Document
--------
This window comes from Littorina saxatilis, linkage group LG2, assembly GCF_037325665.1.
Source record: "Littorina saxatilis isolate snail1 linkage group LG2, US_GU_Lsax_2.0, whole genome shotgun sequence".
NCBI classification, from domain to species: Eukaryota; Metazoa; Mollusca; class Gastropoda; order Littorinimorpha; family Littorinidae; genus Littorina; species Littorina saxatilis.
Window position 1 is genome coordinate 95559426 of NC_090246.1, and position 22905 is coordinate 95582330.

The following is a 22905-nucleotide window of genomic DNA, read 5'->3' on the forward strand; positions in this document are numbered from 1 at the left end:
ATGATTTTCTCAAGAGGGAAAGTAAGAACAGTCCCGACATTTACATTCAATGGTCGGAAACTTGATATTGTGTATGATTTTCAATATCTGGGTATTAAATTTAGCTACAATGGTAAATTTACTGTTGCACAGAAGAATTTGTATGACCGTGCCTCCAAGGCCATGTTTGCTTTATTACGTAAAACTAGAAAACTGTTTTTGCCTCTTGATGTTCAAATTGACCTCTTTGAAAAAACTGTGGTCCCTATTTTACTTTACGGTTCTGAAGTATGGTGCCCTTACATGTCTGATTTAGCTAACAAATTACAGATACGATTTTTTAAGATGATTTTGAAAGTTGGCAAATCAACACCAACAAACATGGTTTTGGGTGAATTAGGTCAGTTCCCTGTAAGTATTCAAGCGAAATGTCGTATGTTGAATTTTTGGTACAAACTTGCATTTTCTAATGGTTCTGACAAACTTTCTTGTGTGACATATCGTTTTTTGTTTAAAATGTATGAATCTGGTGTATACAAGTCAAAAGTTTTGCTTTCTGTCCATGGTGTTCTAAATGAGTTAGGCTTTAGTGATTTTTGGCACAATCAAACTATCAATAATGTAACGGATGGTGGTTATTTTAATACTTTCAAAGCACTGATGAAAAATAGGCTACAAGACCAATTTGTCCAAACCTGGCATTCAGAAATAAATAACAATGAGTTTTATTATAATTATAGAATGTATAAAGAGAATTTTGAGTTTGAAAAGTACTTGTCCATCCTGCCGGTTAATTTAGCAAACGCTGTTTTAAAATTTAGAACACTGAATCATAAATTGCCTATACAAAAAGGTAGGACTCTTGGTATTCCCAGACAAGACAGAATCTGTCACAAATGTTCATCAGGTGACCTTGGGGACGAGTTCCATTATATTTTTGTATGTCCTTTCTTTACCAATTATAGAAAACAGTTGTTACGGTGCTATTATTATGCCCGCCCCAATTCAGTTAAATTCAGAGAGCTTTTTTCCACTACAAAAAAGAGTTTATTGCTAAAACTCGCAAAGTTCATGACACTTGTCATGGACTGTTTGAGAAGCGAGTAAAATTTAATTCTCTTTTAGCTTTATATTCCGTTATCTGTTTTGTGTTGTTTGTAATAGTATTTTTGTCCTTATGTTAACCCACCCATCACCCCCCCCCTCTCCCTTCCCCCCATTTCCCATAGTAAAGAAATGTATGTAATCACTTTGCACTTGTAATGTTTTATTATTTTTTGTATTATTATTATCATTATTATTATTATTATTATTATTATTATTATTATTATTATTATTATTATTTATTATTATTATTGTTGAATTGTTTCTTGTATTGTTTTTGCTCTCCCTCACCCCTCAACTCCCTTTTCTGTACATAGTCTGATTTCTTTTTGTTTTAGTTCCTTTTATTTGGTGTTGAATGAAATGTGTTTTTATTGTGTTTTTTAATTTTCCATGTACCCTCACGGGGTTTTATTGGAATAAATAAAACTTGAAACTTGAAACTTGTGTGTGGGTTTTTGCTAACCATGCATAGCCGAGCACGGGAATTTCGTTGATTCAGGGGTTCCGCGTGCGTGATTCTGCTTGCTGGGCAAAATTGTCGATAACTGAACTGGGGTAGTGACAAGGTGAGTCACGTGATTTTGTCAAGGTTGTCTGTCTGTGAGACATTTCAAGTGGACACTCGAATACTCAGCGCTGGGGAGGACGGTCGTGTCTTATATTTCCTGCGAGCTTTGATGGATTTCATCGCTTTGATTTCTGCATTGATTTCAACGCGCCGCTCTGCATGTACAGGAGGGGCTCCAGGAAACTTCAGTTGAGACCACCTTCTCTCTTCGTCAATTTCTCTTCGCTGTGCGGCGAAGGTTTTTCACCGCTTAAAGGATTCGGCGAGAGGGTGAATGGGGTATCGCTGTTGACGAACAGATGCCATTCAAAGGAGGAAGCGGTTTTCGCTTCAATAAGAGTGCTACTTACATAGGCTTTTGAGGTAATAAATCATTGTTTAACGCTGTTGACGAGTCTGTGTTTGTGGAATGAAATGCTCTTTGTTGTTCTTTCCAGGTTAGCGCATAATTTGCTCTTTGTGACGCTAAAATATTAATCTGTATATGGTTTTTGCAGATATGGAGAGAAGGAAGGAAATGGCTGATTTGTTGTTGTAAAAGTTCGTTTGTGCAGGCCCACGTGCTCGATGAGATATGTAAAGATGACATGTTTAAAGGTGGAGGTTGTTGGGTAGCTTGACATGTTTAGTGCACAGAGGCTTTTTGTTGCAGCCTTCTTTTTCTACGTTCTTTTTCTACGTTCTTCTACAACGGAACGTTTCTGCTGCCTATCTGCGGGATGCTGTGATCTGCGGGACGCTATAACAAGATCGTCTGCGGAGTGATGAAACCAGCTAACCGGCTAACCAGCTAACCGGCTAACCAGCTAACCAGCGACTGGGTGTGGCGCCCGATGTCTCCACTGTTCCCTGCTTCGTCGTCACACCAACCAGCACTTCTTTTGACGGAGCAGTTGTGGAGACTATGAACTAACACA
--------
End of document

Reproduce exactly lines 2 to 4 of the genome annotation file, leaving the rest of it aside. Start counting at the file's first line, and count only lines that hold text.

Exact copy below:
Source record: "Littorina saxatilis isolate snail1 linkage group LG2, US_GU_Lsax_2.0, whole genome shotgun sequence".
NCBI classification, from domain to species: Eukaryota; Metazoa; Mollusca; class Gastropoda; order Littorinimorpha; family Littorinidae; genus Littorina; species Littorina saxatilis.
Window position 1 is genome coordinate 95559426 of NC_090246.1, and position 22905 is coordinate 95582330.